Mastering Muscle-Ups | Progressions and Advanced Tips

Mastering Muscle-Ups | Progressions and Advanced Tips

30 muscle-ups for time is a staple CrossFit workout that made an appearance at the 2018 CrossFit Games! Now that you’ve watched the pros do it, you may be getting the itch to try it yourself! Whether you have a muscle-up or not, this is a great workout to measure your progress with the movement.

1. Muscle ups for Beginners

The kneeling muscle-up is a great option for those who have little to no muscle-up experience, or need to refine their technique. This is a great place to work on the technical aspects of the movement while still building overall strength in your CrossFit workouts. The floor supports your body weight while working on transitioning from a pull (from the false grip) to a push on top of the rings. Use your feet as needed for the ring dip as well. To make this harder, put your feet out in front of you or up on a box.

2. Muscle-ups for Intermediates

The jumping muscle-up is a great tool for those athletes who are almost there with their muscle-up. If you miss the transition at times or struggle finishing the dip, this is for you! For those who have done a muscle-up or haven’t mastered multiples in a set, try this as well! While you are still using your feet to support you in the false grip, this movement requires a fast transition through to the dip which essential in the movement. It also yields an unsupported dip which will allow for some strength-building. If you find yourself missing the transition more often than not with this movement, go back to the kneeling muscle-up and refine the technique in a supported environment.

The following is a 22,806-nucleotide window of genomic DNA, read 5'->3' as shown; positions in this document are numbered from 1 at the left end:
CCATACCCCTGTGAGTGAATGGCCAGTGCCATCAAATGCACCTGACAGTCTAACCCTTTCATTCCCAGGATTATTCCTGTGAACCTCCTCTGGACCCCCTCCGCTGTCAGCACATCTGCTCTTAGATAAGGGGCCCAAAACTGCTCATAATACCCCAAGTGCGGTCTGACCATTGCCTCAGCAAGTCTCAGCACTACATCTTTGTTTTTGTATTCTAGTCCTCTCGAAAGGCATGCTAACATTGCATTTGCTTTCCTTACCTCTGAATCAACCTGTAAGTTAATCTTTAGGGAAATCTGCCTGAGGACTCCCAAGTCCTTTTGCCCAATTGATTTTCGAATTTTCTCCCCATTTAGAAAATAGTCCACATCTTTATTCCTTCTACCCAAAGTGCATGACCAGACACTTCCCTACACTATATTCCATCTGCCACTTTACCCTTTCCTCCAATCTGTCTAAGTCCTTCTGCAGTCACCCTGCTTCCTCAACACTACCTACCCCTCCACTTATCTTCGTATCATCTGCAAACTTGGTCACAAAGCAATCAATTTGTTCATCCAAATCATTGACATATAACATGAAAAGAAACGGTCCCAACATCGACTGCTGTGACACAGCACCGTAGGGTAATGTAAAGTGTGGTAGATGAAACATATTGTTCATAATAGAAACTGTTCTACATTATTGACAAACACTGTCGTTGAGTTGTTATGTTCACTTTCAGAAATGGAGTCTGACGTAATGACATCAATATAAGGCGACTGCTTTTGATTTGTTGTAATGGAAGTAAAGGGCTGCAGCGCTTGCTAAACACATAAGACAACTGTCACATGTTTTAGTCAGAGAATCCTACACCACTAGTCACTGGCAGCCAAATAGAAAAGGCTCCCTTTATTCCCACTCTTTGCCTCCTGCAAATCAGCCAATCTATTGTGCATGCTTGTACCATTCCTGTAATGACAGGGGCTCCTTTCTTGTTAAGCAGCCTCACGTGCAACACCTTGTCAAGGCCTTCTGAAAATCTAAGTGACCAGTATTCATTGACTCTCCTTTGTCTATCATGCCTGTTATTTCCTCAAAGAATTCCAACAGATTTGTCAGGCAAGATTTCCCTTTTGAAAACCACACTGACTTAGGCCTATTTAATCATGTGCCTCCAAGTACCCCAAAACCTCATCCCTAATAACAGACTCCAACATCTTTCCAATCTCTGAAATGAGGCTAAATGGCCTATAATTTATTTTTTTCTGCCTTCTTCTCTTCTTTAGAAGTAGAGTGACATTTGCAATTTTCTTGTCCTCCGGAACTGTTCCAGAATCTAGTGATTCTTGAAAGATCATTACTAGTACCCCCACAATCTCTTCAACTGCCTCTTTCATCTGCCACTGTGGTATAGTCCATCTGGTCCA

roz muscle-up

3. Muscle-ups for Advanced

If you have muscle-ups in multiples (think 2+), try the workout as prescribed! Strategy will come into play here in order to be successful and minimize the risk of failing or “running out” of muscle-ups altogether.

Max set of 2-5: Use the clock. Try pacing out the workout to get 2-3 muscle-ups each minute. This may be most successful done in singles from the beginning.

Max set of 6-10: Use the clock. Attempt to complete 3-4 muscle-ups each minute. This would be best to string 2 to 3 together at a time, and may result in quick singles near the end of the workout.

Max set of 10+: Be smart! Large maximal sets does not mean do that set initially and see what happens after that! Aim to break your sets up into no more than 30% of your maximal set. For example, if your max set of muscle-ups is 14, you shouldn’t do sets larger than 4 (give or take a couple). It’s very tempting to do a large set initially but the risk of burn-out is high as you approach the high teens and low twenties in the workout. Be mindful of the clock and try not to wander from your rings, as it will eat up your time.

Enjoy, have fun and comment your time and/or how you approached the workout!


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